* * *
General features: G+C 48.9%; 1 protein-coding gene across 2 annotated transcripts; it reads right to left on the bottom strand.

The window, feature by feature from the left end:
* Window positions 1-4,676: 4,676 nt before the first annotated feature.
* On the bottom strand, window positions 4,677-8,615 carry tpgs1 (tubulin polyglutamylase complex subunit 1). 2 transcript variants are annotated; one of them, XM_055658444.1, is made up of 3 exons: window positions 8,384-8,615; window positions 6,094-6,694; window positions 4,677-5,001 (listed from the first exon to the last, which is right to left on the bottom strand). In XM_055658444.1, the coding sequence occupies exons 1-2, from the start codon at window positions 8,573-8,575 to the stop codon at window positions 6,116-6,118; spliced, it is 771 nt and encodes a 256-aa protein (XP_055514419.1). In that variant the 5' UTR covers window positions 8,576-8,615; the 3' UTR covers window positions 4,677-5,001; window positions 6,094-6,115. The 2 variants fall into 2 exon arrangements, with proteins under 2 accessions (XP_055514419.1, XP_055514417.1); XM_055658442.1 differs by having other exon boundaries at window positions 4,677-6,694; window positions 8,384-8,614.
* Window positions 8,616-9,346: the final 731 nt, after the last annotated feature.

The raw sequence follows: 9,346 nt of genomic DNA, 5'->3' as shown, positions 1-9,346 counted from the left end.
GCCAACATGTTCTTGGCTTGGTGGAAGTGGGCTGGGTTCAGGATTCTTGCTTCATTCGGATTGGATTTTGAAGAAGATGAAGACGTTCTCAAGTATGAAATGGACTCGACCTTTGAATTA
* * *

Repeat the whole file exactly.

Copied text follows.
General features: G+C 48.9%; 1 protein-coding gene across 2 annotated transcripts; it reads right to left on the bottom strand.

The window, feature by feature from the left end:
* Window positions 1-4,676: 4,676 nt before the first annotated feature.
* On the bottom strand, window positions 4,677-8,615 carry tpgs1 (tubulin polyglutamylase complex subunit 1). 2 transcript variants are annotated; one of them, XM_055658444.1, is made up of 3 exons: window positions 8,384-8,615; window positions 6,094-6,694; window positions 4,677-5,001 (listed from the first exon to the last, which is right to left on the bottom strand). In XM_055658444.1, the coding sequence occupies exons 1-2, from the start codon at window positions 8,573-8,575 to the stop codon at window positions 6,116-6,118; spliced, it is 771 nt and encodes a 256-aa protein (XP_055514419.1). In that variant the 5' UTR covers window positions 8,576-8,615; the 3' UTR covers window positions 4,677-5,001; window positions 6,094-6,115. The 2 variants fall into 2 exon arrangements, with proteins under 2 accessions (XP_055514419.1, XP_055514417.1); XM_055658442.1 differs by having other exon boundaries at window positions 4,677-6,694; window positions 8,384-8,614.
* Window positions 8,616-9,346: the final 731 nt, after the last annotated feature.

The raw sequence follows: 9,346 nt of genomic DNA, 5'->3' as shown, positions 1-9,346 counted from the left end.
GCCAACATGTTCTTGGCTTGGTGGAAGTGGGCTGGGTTCAGGATTCTTGCTTCATTCGGATTGGATTTTGAAGAAGATGAAGACGTTCTCAAGTATGAAATGGACTCGACCTTTGAATTA